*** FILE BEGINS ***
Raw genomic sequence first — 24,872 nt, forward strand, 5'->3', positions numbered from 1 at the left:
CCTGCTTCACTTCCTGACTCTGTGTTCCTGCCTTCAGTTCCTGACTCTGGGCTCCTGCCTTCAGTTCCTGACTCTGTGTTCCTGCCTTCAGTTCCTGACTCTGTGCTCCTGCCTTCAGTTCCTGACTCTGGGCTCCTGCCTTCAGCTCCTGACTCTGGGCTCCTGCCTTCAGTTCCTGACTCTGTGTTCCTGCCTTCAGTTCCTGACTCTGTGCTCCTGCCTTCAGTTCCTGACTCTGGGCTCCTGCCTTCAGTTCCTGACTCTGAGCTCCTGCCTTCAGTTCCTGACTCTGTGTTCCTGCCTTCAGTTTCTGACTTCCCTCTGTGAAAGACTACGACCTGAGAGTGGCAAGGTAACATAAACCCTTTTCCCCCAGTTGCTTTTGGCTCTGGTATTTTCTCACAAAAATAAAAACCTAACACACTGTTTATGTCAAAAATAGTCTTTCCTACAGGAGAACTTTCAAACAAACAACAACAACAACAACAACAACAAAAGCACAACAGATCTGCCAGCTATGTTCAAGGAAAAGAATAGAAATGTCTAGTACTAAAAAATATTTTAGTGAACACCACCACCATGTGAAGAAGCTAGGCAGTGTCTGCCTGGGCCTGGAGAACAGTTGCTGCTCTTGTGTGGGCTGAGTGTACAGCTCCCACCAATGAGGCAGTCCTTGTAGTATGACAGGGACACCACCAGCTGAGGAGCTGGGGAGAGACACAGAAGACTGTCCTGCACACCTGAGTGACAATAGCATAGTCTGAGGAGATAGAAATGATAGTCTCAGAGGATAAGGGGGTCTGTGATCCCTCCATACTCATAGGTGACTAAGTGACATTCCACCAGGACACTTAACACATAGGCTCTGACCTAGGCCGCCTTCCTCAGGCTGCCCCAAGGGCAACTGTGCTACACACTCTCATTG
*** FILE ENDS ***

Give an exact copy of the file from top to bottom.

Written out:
Raw genomic sequence first — 24,872 nt, forward strand, 5'->3', positions numbered from 1 at the left:
CCTGCTTCACTTCCTGACTCTGTGTTCCTGCCTTCAGTTCCTGACTCTGGGCTCCTGCCTTCAGTTCCTGACTCTGTGTTCCTGCCTTCAGTTCCTGACTCTGTGCTCCTGCCTTCAGTTCCTGACTCTGGGCTCCTGCCTTCAGCTCCTGACTCTGGGCTCCTGCCTTCAGTTCCTGACTCTGTGTTCCTGCCTTCAGTTCCTGACTCTGTGCTCCTGCCTTCAGTTCCTGACTCTGGGCTCCTGCCTTCAGTTCCTGACTCTGAGCTCCTGCCTTCAGTTCCTGACTCTGTGTTCCTGCCTTCAGTTTCTGACTTCCCTCTGTGAAAGACTACGACCTGAGAGTGGCAAGGTAACATAAACCCTTTTCCCCCAGTTGCTTTTGGCTCTGGTATTTTCTCACAAAAATAAAAACCTAACACACTGTTTATGTCAAAAATAGTCTTTCCTACAGGAGAACTTTCAAACAAACAACAACAACAACAACAACAACAAAAGCACAACAGATCTGCCAGCTATGTTCAAGGAAAAGAATAGAAATGTCTAGTACTAAAAAATATTTTAGTGAACACCACCACCATGTGAAGAAGCTAGGCAGTGTCTGCCTGGGCCTGGAGAACAGTTGCTGCTCTTGTGTGGGCTGAGTGTACAGCTCCCACCAATGAGGCAGTCCTTGTAGTATGACAGGGACACCACCAGCTGAGGAGCTGGGGAGAGACACAGAAGACTGTCCTGCACACCTGAGTGACAATAGCATAGTCTGAGGAGATAGAAATGATAGTCTCAGAGGATAAGGGGGTCTGTGATCCCTCCATACTCATAGGTGACTAAGTGACATTCCACCAGGACACTTAACACATAGGCTCTGACCTAGGCCGCCTTCCTCAGGCTGCCCCAAGGGCAACTGTGCTACACACTCTCATTG